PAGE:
UK Government borrowing lowest since 2007
Cuts have been a popular topic in recent times, as the UK Government looks to reduce overall national spending. Following on from George Osbourne, the former UK Chancellor, Phillip Hammond has continued with the aim of reducing the gap between borrowing and spending.
Newly published figures indicate reduced borrowings of 2.1% against overall GDP. This is a significant figure given that borrowing represented as much as 10% back in 2010. It’s also worth noting that the figures don’t take into account lending given to the state-owned banking sector, who have had significant support since the 2007 downturn.
Although the figures show the Chancellor has beaten his 2017 budget target, it offers little comfort when comparing the figures to pre-2007 results. 10 years on, public debt now stands at almost double at a rate of 86.3% of GDP. Expressed as an overall figure the total sum owed is £1.798 trillion.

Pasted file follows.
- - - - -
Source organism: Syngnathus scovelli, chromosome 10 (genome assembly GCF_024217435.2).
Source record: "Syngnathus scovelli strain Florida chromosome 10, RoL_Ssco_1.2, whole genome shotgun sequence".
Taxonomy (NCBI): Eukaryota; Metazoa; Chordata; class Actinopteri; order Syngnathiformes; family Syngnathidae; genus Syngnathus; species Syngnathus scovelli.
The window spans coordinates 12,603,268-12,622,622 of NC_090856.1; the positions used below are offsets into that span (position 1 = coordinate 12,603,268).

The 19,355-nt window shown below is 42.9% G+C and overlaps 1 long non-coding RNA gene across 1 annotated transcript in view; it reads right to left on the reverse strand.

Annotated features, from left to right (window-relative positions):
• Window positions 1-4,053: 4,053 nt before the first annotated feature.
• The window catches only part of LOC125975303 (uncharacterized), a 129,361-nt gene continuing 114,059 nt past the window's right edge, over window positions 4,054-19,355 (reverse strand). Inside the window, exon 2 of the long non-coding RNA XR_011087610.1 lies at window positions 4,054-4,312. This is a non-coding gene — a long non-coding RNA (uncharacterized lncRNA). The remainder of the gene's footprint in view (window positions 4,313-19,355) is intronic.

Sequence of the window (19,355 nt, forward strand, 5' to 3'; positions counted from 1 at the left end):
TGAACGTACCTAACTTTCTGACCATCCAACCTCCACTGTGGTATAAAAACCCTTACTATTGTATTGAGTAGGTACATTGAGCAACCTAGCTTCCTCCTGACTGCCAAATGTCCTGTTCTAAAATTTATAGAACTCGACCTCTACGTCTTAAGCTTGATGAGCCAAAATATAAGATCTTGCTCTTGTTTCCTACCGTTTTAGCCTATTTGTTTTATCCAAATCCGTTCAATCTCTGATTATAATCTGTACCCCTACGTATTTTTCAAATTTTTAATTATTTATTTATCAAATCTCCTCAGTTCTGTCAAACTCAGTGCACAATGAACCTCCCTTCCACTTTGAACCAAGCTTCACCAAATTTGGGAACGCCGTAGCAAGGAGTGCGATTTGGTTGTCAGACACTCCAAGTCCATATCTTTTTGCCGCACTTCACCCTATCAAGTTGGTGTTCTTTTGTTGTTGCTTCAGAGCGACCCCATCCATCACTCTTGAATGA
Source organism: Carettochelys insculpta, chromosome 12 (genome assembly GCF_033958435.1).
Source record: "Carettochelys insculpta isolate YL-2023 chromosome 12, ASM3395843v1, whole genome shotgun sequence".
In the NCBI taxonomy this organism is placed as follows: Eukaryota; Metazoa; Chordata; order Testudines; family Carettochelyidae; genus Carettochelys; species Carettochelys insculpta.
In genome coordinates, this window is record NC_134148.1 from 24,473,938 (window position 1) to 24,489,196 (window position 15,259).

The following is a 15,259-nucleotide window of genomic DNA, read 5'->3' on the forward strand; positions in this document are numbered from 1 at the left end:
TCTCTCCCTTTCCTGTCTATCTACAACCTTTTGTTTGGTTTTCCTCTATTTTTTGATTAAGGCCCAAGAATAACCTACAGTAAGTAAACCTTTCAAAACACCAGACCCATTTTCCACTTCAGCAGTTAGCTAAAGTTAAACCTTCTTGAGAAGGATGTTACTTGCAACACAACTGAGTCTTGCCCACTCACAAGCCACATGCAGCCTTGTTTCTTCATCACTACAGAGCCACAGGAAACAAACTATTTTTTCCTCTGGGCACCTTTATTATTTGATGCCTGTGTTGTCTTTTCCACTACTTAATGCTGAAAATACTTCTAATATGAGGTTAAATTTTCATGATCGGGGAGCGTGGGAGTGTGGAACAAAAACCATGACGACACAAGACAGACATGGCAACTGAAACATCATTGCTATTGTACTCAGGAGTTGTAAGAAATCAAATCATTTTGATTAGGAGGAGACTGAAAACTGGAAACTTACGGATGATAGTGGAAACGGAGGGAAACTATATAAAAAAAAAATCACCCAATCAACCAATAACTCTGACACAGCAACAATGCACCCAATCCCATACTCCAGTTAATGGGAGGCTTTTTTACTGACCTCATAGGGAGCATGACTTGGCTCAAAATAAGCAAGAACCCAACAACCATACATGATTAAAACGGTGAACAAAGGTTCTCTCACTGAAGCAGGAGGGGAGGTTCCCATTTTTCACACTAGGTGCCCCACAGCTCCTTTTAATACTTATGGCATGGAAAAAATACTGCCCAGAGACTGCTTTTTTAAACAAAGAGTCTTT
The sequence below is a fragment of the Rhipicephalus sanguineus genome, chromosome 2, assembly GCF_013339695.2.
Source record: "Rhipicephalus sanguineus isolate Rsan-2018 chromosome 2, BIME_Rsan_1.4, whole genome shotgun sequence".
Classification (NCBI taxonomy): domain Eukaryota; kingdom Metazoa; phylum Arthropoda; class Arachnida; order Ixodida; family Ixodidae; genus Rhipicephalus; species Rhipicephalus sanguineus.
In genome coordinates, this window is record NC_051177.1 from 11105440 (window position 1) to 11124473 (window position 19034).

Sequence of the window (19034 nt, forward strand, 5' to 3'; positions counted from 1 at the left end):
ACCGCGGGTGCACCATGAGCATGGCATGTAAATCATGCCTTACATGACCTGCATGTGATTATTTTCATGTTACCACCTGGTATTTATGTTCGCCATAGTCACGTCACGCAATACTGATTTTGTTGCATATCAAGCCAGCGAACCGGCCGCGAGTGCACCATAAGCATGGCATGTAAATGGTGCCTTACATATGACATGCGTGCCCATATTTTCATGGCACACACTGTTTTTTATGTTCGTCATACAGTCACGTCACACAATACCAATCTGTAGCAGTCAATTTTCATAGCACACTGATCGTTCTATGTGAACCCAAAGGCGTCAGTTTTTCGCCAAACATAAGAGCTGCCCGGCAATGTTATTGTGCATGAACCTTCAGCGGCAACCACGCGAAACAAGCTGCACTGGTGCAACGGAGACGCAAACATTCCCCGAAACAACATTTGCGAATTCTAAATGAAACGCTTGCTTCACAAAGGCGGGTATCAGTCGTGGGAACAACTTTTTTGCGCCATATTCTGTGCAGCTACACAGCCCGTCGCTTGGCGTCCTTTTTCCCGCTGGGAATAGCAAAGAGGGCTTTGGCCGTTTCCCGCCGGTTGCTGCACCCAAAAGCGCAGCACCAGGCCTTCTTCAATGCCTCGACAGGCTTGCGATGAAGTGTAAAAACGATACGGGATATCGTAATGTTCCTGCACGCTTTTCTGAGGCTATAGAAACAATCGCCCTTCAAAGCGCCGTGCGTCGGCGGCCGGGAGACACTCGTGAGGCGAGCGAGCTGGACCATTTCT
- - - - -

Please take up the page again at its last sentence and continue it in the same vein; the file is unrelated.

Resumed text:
As the interest continues to pour in it seems highly unlikely any Government will make much of a dent on the overall figure. The Chancellor has also eased off on the pace of cut backs to give important infrastructure and services room to breathe.
The Office for National Statistics (ONS) stated borrowing of £45.2 billion is the first provisional estimates of 2018. This figure could rise over the second half of the year as more accurate information becomes available.